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Treasuries Rise as Some Investors See Value in High Yields

But risky events loom, starting with the May CPI on Wednesday and a speech by the Fed chairman on Thursday.

Treasury prices are higher this morning for the first time in 10 trading sessions, in what market analysts are calling bargain-hunting after a rout that drove yields to their highest levels in more than a year.

But they caution that any improvements may not be sustained. The May

Consumer Price Index

is slated for release Wednesday, and



Alan Greenspan

is scheduled to talk about the economy and monetary policy before


on Thursday. If either or both of those events suggest that the Fed is likely to hike interest rates more than once in the months ahead, look for renewed grief in the bond markets.

The benchmark 30-year Treasury bond lately was up 17/32 at 88 7/32, trimming its yield by 4 basis points to 6.12%. Most shorter-maturity note yields were also lower by roughly similar amounts.

With no market-moving economic indicators on the calendar and Chairman Greenspan, testifying before Congress today as well on high-tech industry, sticking to that

topic, the only event of major interest to bond traders today was an intervention by the

Bank of Japan

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to halt the yen's recent climb to around 117 to the dollar. A stronger yen makes Japanese exports more expensive, hindering efforts to jump-start the economy.

On the margin, the bounce in the dollar to around 120 yen helps Treasuries, since a strong dollar helps control inflation by keeping import prices low. But the Treasury market isn't very closely linked to the currency market these days; the latest leg of the bond bear market, which started at the end of April, was accompanied first by a rising dollar (until about May 20) and then by a falling currency.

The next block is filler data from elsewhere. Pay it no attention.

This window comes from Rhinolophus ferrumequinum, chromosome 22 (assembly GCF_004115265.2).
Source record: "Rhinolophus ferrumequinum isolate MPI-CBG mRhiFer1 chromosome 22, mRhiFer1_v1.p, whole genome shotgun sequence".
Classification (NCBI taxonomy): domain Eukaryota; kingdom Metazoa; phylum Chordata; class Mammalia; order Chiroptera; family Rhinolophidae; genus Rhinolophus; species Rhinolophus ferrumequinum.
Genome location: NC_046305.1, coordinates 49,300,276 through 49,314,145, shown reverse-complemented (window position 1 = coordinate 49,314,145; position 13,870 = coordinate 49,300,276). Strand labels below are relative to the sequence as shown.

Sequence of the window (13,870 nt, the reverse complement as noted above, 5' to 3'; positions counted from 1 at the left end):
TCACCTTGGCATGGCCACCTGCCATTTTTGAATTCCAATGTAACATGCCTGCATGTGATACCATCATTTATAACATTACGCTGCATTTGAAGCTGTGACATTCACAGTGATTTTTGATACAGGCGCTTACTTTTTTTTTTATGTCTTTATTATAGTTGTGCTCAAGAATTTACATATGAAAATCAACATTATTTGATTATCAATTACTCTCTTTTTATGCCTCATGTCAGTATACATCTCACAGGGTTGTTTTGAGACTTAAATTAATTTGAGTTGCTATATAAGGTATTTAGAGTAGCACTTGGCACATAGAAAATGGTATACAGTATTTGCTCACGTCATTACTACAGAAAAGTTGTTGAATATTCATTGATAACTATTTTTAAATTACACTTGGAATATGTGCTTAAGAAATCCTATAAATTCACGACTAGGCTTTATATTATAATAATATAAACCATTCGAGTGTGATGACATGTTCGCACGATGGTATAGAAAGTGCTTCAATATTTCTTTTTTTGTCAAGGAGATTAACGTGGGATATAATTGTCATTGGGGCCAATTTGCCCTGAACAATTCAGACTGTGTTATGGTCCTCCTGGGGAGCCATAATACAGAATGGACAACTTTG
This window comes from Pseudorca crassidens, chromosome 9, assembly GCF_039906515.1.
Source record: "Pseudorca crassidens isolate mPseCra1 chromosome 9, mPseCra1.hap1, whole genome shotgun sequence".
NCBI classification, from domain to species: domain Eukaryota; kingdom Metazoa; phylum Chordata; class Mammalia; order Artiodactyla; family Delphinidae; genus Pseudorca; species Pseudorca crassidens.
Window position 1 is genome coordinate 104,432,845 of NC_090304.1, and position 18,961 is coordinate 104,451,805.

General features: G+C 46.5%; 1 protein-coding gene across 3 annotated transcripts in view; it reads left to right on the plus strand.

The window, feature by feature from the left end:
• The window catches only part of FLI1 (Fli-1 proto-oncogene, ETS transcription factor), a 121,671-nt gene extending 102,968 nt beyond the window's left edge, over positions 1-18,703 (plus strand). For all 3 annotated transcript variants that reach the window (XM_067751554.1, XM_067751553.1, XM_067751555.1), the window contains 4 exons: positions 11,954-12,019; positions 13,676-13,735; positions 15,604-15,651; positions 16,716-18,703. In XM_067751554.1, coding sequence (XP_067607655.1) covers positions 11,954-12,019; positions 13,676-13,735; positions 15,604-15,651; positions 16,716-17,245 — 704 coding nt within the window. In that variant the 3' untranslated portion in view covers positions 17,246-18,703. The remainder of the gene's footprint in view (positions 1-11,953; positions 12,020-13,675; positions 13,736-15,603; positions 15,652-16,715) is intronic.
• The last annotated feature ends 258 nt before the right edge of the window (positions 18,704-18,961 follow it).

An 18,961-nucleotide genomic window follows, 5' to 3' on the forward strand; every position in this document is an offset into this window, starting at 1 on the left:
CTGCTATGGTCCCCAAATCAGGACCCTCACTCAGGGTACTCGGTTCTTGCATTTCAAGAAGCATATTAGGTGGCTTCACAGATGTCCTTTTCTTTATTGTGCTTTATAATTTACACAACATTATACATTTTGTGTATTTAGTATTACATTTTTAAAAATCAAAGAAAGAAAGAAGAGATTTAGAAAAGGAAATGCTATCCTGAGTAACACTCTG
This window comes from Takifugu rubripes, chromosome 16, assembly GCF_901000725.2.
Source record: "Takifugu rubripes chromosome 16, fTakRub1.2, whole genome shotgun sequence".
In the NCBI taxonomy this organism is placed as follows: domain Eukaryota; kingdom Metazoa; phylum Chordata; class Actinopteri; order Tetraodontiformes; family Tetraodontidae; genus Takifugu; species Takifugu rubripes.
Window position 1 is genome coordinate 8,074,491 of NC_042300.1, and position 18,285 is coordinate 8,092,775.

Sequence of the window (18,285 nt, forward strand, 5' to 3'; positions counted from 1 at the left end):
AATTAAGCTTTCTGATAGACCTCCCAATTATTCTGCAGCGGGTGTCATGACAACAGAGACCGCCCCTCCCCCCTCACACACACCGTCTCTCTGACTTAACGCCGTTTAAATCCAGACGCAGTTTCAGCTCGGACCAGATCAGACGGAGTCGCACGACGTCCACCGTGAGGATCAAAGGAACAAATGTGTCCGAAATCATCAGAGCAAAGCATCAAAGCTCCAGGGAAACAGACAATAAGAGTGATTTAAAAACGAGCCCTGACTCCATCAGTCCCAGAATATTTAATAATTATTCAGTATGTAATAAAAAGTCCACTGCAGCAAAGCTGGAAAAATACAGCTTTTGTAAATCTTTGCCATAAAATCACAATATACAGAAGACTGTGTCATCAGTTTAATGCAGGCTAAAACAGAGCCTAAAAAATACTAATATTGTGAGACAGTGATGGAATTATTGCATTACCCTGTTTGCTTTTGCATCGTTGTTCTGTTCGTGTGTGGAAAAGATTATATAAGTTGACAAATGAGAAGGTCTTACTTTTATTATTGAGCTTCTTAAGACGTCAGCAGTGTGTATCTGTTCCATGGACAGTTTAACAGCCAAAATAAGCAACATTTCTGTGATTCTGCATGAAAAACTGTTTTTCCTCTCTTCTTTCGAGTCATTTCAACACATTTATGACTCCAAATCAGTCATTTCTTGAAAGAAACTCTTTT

Rather, market watchers said, today's action represents little more than a bit of interest in Treasuries at yield levels that some investors think represent value, and perhaps a bit of short-covering. "Some of it has to do with discussion of asset-reallocation," said

Lehman Brothers

economist Joel Kent.

"If you view Friday's trade as capitulation, this is just a relief consolidation," said Christopher Fitzmaurice, co-head of government bond trading at

Salomon Smith Barney

. On Friday, he noted, various sectors of the market hit levels where buyers became interested: A long bond yield of 6.125%, a 10-year note yield of 6% and a Treasury bond futures contract price of 114.

The interest isn't huge, however. Volume is paltry again today so far, with tracker


seeing $10.2 billion change hands by 10 a.m., 37.5% below average for a second-quarter Monday.

And this week's events pose a threat to bond bulls. A weaker-than-expected May CPI (the consensus estimate among economists surveyed by


is for an 0.2% gain on both the overall and core readings) may well bring more buyers into the market. The risk is in a stronger-than-expected number, and what Greenspan may say about it on Thursday.

An increase of 0.4% or more, Fitzmaurice said, "will destroy this market, because the market will start pricing in multiple tightenings." Treasuries are currently pricing in one tightening and a 50% chance of a second, in his view.